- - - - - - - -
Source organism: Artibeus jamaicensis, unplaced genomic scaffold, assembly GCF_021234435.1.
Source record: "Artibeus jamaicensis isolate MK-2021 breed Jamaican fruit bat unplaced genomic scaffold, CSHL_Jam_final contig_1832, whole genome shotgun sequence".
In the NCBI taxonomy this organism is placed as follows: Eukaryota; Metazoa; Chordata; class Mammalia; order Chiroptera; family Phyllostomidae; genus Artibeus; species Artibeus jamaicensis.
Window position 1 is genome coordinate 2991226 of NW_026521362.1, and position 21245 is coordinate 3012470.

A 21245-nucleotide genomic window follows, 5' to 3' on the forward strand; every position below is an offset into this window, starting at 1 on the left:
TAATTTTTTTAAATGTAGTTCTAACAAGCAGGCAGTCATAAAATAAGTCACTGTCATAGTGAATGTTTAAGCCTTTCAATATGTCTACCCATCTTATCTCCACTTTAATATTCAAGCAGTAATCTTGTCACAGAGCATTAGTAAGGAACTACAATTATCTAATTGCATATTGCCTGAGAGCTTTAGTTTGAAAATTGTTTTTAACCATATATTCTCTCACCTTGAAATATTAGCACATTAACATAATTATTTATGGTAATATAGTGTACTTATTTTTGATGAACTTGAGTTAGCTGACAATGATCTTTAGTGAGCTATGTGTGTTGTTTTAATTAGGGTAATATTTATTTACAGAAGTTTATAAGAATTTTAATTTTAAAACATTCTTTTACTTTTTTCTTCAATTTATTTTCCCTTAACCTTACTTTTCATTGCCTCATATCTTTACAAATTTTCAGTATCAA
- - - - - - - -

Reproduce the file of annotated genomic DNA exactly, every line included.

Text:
Source organism: Artibeus jamaicensis, unplaced genomic scaffold, assembly GCF_021234435.1.
Source record: "Artibeus jamaicensis isolate MK-2021 breed Jamaican fruit bat unplaced genomic scaffold, CSHL_Jam_final contig_1832, whole genome shotgun sequence".
In the NCBI taxonomy this organism is placed as follows: Eukaryota; Metazoa; Chordata; class Mammalia; order Chiroptera; family Phyllostomidae; genus Artibeus; species Artibeus jamaicensis.
Window position 1 is genome coordinate 2991226 of NW_026521362.1, and position 21245 is coordinate 3012470.

A 21245-nucleotide genomic window follows, 5' to 3' on the forward strand; every position below is an offset into this window, starting at 1 on the left:
TAATTTTTTTAAATGTAGTTCTAACAAGCAGGCAGTCATAAAATAAGTCACTGTCATAGTGAATGTTTAAGCCTTTCAATATGTCTACCCATCTTATCTCCACTTTAATATTCAAGCAGTAATCTTGTCACAGAGCATTAGTAAGGAACTACAATTATCTAATTGCATATTGCCTGAGAGCTTTAGTTTGAAAATTGTTTTTAACCATATATTCTCTCACCTTGAAATATTAGCACATTAACATAATTATTTATGGTAATATAGTGTACTTATTTTTGATGAACTTGAGTTAGCTGACAATGATCTTTAGTGAGCTATGTGTGTTGTTTTAATTAGGGTAATATTTATTTACAGAAGTTTATAAGAATTTTAATTTTAAAACATTCTTTTACTTTTTTCTTCAATTTATTTTCCCTTAACCTTACTTTTCATTGCCTCATATCTTTACAAATTTTCAGTATCAA